Plants we tried but gave up on

In the photo gallery you will see some pictures of plants and flowers not growing with us anymore.

Sadly there are always plants I would like to grow but for different reasons this doesn't happen. We enjoy the flowers for as long as they last but have to let go when the time comes. We just have to learn which plants are happy to live in Myrtle Glen

Here is our Memorial List:

Golden Rain Tree. An absolutely stunning tree, with golden flowers, copper colored seed pods and beautiful, feathery foliage. With it come the Golden Rain Tree beetles. Millions of them! And the GRT seedlings. Everywhere. Sorry to say, we had to chop it off, and saved the wood for our fire pit.

Texas Wisteria. This one had a slow start, just sat in its place by the pergola for the first 2 seasons.  It grew nicely the third year, bloomed real pretty, but died of unexplained reason in the fourth year. In its place grows a perennial morning glory, happy as could be with flowers all year round.

Strawberries. We kept trying to have a few plants for the fun of it, the boys wanted them so badly. We tried in the flowerbed, in pots, in sun, in part shade, it just didn't happen for us. We get all the strawberries we want at our local grocery store ;-)

Cats whiskers plant. in white and pink. Beautiful flowers, but the bushes get huge and somehow wild looking. I kept trimming them and that made the look of a sheared hedge. Since we did not have the right spot that was big enough for them, they had to go.

Yellow blooming Ixora. We had them as foundation plants in the front yard, but they just withered away to sticks with a few leaves and sorry looking blooms. I then moved them to the back yard to different locations, but same thing, they just did not seem to be happy in Myrtle Glen. We lost quite some money.

Roses. We still have three Old Garden Roses and a Don Juan, but that will be it. Roses are just too finicky for me. They do good for 3 years and then start to decline and get less and less until I throw them out. I am happy with the ones I have and do not want any others.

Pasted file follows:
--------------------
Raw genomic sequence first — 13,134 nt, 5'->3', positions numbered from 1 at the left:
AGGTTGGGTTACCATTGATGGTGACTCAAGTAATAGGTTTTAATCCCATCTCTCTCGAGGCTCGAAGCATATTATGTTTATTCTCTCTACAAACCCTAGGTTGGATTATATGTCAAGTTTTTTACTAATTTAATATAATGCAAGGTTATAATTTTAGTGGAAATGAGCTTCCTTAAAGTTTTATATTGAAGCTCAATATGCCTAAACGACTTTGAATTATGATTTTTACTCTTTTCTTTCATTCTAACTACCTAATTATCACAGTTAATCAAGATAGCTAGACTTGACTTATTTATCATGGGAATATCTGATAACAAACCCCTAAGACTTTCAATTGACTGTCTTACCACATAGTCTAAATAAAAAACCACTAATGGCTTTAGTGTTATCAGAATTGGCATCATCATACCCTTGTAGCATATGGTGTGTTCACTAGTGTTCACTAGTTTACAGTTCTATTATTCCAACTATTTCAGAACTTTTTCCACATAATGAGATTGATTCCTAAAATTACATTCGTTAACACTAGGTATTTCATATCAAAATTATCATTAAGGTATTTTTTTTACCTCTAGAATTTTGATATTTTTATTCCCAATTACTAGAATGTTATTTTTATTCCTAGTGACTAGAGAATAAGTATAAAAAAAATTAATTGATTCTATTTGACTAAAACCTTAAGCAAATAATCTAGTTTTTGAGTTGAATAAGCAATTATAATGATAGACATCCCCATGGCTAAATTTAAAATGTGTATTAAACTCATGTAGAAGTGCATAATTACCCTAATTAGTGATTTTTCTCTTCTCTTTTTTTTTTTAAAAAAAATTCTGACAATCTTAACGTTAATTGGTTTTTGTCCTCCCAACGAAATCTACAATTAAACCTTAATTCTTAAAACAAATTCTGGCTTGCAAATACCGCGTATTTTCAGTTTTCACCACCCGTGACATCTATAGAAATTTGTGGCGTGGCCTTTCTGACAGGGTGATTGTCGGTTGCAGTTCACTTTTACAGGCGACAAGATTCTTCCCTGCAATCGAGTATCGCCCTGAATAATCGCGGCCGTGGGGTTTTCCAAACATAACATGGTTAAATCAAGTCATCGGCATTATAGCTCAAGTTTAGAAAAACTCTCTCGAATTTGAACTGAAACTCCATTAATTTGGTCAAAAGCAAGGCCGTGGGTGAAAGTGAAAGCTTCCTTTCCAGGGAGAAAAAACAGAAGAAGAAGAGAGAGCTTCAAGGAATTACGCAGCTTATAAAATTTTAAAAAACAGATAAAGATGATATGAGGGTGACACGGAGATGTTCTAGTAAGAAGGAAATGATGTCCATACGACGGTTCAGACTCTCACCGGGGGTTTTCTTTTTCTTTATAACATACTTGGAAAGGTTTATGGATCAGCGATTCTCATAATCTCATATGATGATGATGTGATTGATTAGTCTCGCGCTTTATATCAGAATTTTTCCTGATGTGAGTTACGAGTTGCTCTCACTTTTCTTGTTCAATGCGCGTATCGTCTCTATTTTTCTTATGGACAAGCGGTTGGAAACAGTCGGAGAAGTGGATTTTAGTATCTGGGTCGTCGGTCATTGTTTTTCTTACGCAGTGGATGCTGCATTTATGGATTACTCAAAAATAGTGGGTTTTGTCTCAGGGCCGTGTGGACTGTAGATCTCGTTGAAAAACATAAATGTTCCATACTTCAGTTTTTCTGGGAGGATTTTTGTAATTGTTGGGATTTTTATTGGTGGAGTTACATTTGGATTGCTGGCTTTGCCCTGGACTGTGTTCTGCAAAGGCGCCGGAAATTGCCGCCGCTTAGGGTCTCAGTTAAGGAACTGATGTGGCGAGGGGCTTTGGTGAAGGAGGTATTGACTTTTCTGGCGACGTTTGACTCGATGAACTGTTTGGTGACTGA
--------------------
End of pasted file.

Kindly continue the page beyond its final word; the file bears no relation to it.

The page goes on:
Black eyed Susan vine. It is an annual, but doesn't die during the Florida winters. It grows and makes a big bunch of foliage on top of the trellis, just not that attractive to me.

Mexican Flame Vine. I have seen it grow in different gardens looking absolutely beautiful, but after our second try with this vine, we are giving up on it. The first time, it did not want to grow vertical over the structure but bunched up all into a big knot. The leaves developed dark spots and finally dropped. The second time we tried this vine, it grow to the top but not any further. It was covered in spider mites, with curled up leaves. Too messy of a vine for me.

Canna glauca 'Panache'. I ordered this one online with a handsome price tag, but after two seasons it never showed up again.

Yellow honeysuckle vine. I guess it is just too hot for this plant. A few leaves and some sad flowers, it just withered away.

Bow tie vine (Dalechampia dioscoreifolia)
I loved this vine, but it froze to death in 2010. If I find it again I will plant it again.

Mandevilla, soft pink, white, red (Mandevilla sanderei)
Whatever those plants don't like, I could never figure it out. I tried at different spots in the yard, with different fertilizers, more water, less water, it just did not matter. They get less and less until they are gone.

Wheatstraw Celosia. Tried twice to grow this one, but I guess I do something wrong, it died both times without seeding out.

Salvia 'hot lips'. This one was beautiful for two years, but died away over the third year. I had no luck rooting cuttings of it either. Should I run across it at a nursery, I may buy one again.

Lipstick plant, aeschynanthus radicans. This one is just not happy with me, It seems I can't find the perfect spot for it and I probably overwater.

Kangaroo Paws (Anigozanthos)
come in many different colors, are sold in our local box stores with the label 'zoned for 10/11' But this plant is not happy with the Florida humidity.

"New gardeners learn by trowel and error"